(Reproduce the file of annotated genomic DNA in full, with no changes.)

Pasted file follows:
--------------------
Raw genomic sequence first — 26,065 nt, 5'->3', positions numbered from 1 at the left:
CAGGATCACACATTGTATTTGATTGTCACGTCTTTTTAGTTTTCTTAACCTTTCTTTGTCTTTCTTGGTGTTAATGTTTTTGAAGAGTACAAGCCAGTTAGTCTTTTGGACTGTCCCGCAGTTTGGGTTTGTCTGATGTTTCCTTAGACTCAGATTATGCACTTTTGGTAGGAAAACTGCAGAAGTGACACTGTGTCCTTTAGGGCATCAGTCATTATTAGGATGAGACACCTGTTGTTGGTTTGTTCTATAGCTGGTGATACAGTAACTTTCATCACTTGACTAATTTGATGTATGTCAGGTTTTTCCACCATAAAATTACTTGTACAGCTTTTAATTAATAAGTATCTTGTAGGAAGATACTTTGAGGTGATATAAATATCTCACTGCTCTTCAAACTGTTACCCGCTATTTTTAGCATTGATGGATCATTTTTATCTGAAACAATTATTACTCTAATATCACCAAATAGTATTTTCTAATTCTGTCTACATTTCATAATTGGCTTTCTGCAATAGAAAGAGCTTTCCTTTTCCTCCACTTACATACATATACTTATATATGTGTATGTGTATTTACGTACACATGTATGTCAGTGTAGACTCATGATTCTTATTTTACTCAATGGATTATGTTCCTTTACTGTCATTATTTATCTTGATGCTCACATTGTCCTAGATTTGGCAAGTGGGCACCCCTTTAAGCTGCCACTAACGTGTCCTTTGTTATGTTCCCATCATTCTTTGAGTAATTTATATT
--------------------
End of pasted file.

Raw genomic sequence first — 26,065 nt, 5'->3', positions numbered from 1 at the left:
CAGGATCACACATTGTATTTGATTGTCACGTCTTTTTAGTTTTCTTAACCTTTCTTTGTCTTTCTTGGTGTTAATGTTTTTGAAGAGTACAAGCCAGTTAGTCTTTTGGACTGTCCCGCAGTTTGGGTTTGTCTGATGTTTCCTTAGACTCAGATTATGCACTTTTGGTAGGAAAACTGCAGAAGTGACACTGTGTCCTTTAGGGCATCAGTCATTATTAGGATGAGACACCTGTTGTTGGTTTGTTCTATAGCTGGTGATACAGTAACTTTCATCACTTGACTAATTTGATGTATGTCAGGTTTTTCCACCATAAAATTACTTGTACAGCTTTTAATTAATAAGTATCTTGTAGGAAGATACTTTGAGGTGATATAAATATCTCACTGCTCTTCAAACTGTTACCCGCTATTTTTAGCATTGATGGATCATTTTTATCTGAAACAATTATTACTCTAATATCACCAAATAGTATTTTCTAATTCTGTCTACATTTCATAATTGGCTTTCTGCAATAGAAAGAGCTTTCCTTTTCCTCCACTTACATACATATACTTATATATGTGTATGTGTATTTACGTACACATGTATGTCAGTGTAGACTCATGATTCTTATTTTACTCAATGGATTATGTTCCTTTACTGTCATTATTTATCTTGATGCTCACATTGTCCTAGATTTGGCAAGTGGGCACCCCTTTAAGCTGCCACTAACGTGTCCTTTGTTATGTTCCCATCATTCTTTGAGTAATTTATATT